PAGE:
Mind & Body

FDA: High Fructose Corn Syrup Not a Sugar

TIMEOctober 1, 2015
Two workers stand in front of a pile of refined sugar
Two workers stand in front of a pile of refined sugar in this file photo. According to the FDA, the term "sugar" can only be used for a solid, dried, and crystallized food. (Mauricio Lima/AFP/Getty Images)

High fructose corn syrup (HFCS), an extremely common ingredient in processed foods and drinks, will keep its name and will keep its negative reputation.

The U.S. Food and Drug Administration (FDA) rejected a bid from the Corn Refiners Association to rename the ingredient “corn sugar” as an optional name for the sweetener.

Corn Refiners also wanted the FDA to stop calling another type of sugar, dextrose, “corn sugar.”

The industry group said that consumers mistakenly believe that HFCS has more calories and is sweeter than sugar. On its website, the association says the ingredient does not contribute to obesity any more than other sweeteners, and is equivalent in nutritional value to sucrose.

“FDA’s regulatory approach for the nomenclature of sugar and syrups is that sugar is a solid, dried, and crystallized food; whereas syrup is an aqueous solution or liquid food,” the agency stated in a letter.

It added that the term “sugar” can only be used to describe a food that meets those criteria, and pointed to the properties of dextrose, lactose, and sucrose.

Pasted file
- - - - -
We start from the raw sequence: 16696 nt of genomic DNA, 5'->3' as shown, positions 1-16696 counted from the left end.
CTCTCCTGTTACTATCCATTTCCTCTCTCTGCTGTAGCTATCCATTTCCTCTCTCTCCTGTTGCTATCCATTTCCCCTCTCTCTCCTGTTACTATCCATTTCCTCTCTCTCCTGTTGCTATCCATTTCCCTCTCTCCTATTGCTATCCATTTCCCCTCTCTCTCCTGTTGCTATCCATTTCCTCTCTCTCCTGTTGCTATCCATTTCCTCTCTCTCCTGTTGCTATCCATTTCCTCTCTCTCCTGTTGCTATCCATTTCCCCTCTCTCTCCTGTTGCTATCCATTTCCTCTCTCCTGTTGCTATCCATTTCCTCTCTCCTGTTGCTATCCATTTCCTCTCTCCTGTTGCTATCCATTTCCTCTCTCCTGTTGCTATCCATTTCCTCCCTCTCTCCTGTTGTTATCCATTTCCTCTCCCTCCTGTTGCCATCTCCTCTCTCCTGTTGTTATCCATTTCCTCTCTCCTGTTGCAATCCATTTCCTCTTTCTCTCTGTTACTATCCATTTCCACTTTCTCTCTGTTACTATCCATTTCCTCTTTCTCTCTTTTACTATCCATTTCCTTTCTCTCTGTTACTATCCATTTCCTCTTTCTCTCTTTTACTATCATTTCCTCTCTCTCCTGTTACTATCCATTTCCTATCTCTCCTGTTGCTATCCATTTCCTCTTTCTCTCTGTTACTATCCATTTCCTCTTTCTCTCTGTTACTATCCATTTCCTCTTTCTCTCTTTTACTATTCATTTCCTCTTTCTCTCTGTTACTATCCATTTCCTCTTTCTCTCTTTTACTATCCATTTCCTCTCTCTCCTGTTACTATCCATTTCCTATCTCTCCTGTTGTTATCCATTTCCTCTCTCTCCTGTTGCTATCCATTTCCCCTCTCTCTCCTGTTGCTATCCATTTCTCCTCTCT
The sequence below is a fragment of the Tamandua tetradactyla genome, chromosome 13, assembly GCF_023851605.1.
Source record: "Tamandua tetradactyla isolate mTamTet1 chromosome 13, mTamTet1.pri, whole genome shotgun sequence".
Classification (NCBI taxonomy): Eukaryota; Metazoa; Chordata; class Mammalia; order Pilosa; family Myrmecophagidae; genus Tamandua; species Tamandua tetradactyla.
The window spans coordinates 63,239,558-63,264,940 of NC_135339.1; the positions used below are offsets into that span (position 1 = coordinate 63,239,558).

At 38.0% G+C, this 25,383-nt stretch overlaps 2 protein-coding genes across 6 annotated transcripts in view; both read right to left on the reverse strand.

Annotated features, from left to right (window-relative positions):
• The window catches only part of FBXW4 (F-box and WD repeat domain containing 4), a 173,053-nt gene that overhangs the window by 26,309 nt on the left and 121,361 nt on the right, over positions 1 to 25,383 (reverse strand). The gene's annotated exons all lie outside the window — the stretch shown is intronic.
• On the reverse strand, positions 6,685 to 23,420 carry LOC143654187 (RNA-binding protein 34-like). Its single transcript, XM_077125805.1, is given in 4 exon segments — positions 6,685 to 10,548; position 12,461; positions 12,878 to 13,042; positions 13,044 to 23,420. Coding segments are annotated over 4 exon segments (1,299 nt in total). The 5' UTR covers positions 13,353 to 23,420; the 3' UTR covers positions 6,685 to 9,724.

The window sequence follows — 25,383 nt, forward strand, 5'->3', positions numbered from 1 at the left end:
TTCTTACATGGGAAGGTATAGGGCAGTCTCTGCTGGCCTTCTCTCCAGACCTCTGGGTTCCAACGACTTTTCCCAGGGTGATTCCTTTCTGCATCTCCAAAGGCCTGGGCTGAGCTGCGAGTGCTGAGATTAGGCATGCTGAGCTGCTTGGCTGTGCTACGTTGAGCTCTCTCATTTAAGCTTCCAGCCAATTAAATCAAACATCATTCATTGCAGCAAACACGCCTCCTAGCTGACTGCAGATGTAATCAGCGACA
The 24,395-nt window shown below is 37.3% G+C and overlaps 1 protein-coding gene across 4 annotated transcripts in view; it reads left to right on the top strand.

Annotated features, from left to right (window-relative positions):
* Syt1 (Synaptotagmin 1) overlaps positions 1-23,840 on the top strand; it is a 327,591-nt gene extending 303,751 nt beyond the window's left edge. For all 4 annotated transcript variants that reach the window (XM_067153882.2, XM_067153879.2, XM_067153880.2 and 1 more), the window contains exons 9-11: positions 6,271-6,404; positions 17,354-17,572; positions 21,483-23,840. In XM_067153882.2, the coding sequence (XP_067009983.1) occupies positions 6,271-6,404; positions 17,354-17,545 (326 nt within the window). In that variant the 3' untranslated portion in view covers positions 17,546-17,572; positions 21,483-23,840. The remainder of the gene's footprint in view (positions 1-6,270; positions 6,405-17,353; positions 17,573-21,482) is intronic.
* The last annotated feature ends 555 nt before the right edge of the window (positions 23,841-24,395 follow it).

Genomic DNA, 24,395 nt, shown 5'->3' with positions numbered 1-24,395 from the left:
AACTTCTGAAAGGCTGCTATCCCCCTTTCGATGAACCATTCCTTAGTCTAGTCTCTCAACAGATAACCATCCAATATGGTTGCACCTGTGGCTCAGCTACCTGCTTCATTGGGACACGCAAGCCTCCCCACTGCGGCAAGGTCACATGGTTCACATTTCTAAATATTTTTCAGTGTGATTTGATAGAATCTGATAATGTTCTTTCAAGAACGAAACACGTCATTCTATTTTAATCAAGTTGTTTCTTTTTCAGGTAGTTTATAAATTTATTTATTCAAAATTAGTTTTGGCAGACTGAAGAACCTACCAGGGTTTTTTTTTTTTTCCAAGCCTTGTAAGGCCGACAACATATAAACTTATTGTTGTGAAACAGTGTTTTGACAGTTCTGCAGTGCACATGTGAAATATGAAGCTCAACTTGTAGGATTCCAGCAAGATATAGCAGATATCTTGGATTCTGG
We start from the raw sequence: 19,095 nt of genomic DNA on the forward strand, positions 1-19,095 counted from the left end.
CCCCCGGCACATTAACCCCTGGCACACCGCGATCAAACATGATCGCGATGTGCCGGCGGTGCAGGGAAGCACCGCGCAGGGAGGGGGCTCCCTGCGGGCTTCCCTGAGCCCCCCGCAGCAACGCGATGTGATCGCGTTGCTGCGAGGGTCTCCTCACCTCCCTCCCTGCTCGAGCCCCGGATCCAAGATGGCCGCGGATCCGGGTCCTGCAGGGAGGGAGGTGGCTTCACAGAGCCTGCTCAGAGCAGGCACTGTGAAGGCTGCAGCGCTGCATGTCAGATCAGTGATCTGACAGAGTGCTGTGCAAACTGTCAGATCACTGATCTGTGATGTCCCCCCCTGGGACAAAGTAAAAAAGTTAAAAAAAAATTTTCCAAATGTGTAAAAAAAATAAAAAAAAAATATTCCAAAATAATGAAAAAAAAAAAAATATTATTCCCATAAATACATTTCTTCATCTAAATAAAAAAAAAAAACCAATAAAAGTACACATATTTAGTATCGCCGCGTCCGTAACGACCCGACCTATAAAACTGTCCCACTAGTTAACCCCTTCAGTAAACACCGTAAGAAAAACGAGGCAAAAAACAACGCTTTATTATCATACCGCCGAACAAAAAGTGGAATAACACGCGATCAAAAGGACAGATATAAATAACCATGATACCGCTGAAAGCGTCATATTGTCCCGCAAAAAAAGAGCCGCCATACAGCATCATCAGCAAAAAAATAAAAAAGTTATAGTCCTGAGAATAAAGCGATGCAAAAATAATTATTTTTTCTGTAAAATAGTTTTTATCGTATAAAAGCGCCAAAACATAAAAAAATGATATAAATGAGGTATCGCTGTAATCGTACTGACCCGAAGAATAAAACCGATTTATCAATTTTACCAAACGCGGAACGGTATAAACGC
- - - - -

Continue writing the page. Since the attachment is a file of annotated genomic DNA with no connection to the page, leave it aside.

Calling HFCS a sugar would therefore imply that it is solid, when it is not, the FDA said.

The FDA said that dextrose, or corn sugar is a safe ingredient for people who have hereditary fructose intolerance or fructose malabsorption.

“Because such individuals have associated ‘corn sugar’ to be an acceptable ingredient to their health when ‘high fructose corn syrup’ is not, changing the name for HFCS to ‘corn sugar’ could put these individuals at risk and pose a public health concern,” the FDA letter reads.

But the Corn Refiners Association said the FDA did not address “overwhelming scientific evidence” that the sweetener is a form of sugar with the same nutritional properties, it said in a statement. The FDA, it said, made its decision “on narrow, technical grounds.”

“The fact remains–which FDA did not challenge–that the vast majority of American consumers are confused about HFCS,” the statement reads.

At the same time, the Corn Refiners Association also ran a marketing and public relations campaign to challenge high fructose corn syrup’s bad reputation, saying the sweetener is the same as sugar. The Sugar Association last year filed a lawsuit against the organization, saying the claim is misleading.

The Sugar Association, in a statement, commended the FDA’s move to block high fructose corn syrup from being called corn sugar.

“The FDA’s ruling represents a victory for American consumers,” Sugar Association lawyer Dan Callister said, adding that “only sugar is sugar.”

“The next step is for the federal court to end the [Corn Refiners Association]’s misleading propaganda campaign,” he said.

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